The Department of Homeland Security revoked Temporary Protected Status for close to 5,000 Nicaraguans who have been living in the U.S. since 1998 on Monday. More than 80,000 Hondurans protected under the same law find their own legal status in limbo as Acting Secretary Elaine Duke deliberates over their fate.
Temporary Protected Status, or TPS, is supposed to prevent foreign nationals in the U.S. from being deported when a crisis like a natural disaster or civil war has broken out in their home countries. In some cases, it’s allowed people to stay in the U.S. long after the crisis has ended. Hondurans and Nicaraguans, for example, have benefited from the status since 1998, when Hurricane Mitch tore through Central America. That means they’ve been living here for at least 20 years.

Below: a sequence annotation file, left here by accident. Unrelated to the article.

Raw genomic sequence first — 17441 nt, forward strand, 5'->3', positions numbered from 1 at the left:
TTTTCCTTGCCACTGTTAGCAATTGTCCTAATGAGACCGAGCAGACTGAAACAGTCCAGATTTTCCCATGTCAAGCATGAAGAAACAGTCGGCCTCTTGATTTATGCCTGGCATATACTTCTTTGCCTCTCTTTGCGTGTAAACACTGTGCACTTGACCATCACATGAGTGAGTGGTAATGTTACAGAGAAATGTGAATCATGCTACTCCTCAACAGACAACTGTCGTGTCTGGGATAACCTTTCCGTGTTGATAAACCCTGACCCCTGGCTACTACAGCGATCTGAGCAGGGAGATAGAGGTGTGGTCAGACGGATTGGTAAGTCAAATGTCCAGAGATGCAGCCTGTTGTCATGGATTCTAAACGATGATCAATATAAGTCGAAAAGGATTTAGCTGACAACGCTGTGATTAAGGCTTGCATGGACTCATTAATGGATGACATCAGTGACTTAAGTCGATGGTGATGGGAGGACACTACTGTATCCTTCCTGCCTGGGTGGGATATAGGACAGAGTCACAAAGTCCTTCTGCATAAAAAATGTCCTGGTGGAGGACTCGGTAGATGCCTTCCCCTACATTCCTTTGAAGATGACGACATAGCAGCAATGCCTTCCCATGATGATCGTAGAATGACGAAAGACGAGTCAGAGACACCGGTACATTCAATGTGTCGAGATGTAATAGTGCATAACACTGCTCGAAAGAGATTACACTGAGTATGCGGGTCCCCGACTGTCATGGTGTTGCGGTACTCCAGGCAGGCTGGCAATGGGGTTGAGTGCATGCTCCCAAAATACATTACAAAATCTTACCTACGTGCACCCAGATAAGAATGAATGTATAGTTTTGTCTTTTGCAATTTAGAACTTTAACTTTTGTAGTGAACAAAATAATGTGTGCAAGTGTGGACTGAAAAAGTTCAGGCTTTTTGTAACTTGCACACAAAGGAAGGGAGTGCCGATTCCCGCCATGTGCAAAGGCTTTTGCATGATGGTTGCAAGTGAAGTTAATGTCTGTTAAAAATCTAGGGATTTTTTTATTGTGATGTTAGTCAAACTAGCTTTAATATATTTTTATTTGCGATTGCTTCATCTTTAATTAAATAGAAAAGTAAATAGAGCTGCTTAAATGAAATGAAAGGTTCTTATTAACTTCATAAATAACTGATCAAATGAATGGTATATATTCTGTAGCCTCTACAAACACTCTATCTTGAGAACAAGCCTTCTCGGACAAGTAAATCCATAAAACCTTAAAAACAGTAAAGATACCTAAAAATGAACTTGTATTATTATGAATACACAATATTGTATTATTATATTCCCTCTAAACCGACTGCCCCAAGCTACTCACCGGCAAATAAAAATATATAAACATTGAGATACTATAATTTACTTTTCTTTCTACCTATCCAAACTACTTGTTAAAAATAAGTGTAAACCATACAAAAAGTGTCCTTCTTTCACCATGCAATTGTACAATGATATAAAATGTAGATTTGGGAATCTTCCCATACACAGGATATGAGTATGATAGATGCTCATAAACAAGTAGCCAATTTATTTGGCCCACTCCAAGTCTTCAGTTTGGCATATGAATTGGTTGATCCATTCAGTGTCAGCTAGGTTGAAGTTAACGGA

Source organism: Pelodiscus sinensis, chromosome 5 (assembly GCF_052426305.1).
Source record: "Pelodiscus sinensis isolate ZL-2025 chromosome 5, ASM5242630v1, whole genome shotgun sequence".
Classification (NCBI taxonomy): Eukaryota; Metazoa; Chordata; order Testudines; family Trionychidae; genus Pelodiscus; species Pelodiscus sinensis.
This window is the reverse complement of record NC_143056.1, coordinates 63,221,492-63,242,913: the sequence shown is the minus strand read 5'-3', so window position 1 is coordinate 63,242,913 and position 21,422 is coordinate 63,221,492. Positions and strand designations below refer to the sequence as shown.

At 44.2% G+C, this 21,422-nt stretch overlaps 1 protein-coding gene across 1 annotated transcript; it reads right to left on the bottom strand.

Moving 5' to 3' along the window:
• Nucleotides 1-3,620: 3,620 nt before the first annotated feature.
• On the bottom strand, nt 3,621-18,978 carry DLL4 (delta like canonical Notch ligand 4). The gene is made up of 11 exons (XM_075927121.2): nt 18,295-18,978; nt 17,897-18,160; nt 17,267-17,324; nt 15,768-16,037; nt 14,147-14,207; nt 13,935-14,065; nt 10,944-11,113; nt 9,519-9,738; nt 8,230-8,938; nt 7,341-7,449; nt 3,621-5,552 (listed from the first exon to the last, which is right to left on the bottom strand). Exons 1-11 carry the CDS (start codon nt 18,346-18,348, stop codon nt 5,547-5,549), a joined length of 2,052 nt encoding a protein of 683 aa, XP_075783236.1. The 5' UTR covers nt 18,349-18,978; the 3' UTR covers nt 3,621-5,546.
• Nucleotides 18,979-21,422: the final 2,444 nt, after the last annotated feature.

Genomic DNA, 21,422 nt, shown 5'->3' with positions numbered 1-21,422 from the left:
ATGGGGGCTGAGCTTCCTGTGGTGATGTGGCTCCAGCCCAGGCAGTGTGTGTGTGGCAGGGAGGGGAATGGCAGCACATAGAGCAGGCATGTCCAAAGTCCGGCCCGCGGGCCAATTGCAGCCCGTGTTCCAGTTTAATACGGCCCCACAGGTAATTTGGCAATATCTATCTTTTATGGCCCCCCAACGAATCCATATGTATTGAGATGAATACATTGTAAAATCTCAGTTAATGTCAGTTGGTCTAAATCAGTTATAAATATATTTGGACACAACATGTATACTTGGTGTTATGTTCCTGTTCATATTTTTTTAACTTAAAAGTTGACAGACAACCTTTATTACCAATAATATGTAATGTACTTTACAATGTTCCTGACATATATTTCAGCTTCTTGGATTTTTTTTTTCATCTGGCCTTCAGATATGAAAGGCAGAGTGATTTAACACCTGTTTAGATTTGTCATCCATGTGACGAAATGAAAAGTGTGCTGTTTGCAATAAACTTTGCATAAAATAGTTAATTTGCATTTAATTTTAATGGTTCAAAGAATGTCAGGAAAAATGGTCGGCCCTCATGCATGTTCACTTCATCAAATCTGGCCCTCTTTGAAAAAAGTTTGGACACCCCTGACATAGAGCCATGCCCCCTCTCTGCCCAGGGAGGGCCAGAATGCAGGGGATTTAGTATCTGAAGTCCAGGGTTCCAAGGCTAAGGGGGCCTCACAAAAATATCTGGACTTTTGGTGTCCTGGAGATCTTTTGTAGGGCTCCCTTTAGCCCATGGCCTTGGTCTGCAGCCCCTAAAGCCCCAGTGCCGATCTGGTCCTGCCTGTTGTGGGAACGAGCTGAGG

TPS was meant to be a humanitarian response to crisis, but has evolved into a semi-permanent legal limbo for over 400,000 people. And after Monday’s decision, many fear these protections won’t last much longer.
This segment originally aired Nov. 7, 2017, on VICE News Tonight.